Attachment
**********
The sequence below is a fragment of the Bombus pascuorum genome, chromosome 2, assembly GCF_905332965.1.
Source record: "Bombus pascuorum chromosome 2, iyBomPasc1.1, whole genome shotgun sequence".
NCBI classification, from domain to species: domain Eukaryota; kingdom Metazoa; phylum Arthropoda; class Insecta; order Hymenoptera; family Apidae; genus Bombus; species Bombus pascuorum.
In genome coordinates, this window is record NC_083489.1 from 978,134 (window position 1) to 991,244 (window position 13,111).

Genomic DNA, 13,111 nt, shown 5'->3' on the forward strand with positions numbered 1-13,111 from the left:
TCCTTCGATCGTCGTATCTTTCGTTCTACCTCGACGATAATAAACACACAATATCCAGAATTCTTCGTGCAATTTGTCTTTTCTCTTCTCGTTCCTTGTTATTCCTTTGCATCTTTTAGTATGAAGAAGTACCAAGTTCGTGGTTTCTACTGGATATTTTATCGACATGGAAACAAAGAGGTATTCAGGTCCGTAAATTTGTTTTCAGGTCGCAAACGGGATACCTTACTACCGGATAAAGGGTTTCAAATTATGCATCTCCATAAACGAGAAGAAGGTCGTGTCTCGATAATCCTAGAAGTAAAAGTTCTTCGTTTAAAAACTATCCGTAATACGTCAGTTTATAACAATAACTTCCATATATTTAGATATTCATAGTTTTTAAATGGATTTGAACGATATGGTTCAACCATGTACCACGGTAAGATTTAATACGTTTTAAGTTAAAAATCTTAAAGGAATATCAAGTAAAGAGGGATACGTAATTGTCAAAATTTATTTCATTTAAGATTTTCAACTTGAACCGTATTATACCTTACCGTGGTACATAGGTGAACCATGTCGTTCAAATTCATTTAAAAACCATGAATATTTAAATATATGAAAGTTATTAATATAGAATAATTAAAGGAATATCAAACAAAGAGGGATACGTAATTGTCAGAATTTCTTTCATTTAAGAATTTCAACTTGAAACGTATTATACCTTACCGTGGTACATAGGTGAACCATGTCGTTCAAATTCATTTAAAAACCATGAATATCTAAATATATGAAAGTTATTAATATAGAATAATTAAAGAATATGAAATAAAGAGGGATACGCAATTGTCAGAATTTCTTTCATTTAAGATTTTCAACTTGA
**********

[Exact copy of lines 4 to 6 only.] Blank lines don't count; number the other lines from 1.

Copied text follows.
In genome coordinates, this window is record NC_083489.1 from 978,134 (window position 1) to 991,244 (window position 13,111).

Genomic DNA, 13,111 nt, shown 5'->3' on the forward strand with positions numbered 1-13,111 from the left:
TCCTTCGATCGTCGTATCTTTCGTTCTACCTCGACGATAATAAACACACAATATCCAGAATTCTTCGTGCAATTTGTCTTTTCTCTTCTCGTTCCTTGTTATTCCTTTGCATCTTTTAGTATGAAGAAGTACCAAGTTCGTGGTTTCTACTGGATATTTTATCGACATGGAAACAAAGAGGTATTCAGGTCCGTAAATTTGTTTTCAGGTCGCAAACGGGATACCTTACTACCGGATAAAGGGTTTCAAATTATGCATCTCCATAAACGAGAAGAAGGTCGTGTCTCGATAATCCTAGAAGTAAAAGTTCTTCGTTTAAAAACTATCCGTAATACGTCAGTTTATAACAATAACTTCCATATATTTAGATATTCATAGTTTTTAAATGGATTTGAACGATATGGTTCAACCATGTACCACGGTAAGATTTAATACGTTTTAAGTTAAAAATCTTAAAGGAATATCAAGTAAAGAGGGATACGTAATTGTCAAAATTTATTTCATTTAAGATTTTCAACTTGAACCGTATTATACCTTACCGTGGTACATAGGTGAACCATGTCGTTCAAATTCATTTAAAAACCATGAATATTTAAATATATGAAAGTTATTAATATAGAATAATTAAAGGAATATCAAACAAAGAGGGATACGTAATTGTCAGAATTTCTTTCATTTAAGAATTTCAACTTGAAACGTATTATACCTTACCGTGGTACATAGGTGAACCATGTCGTTCAAATTCATTTAAAAACCATGAATATCTAAATATATGAAAGTTATTAATATAGAATAATTAAAGAATATGAAATAAAGAGGGATACGCAATTGTCAGAATTTCTTTCATTTAAGATTTTCAACTTGA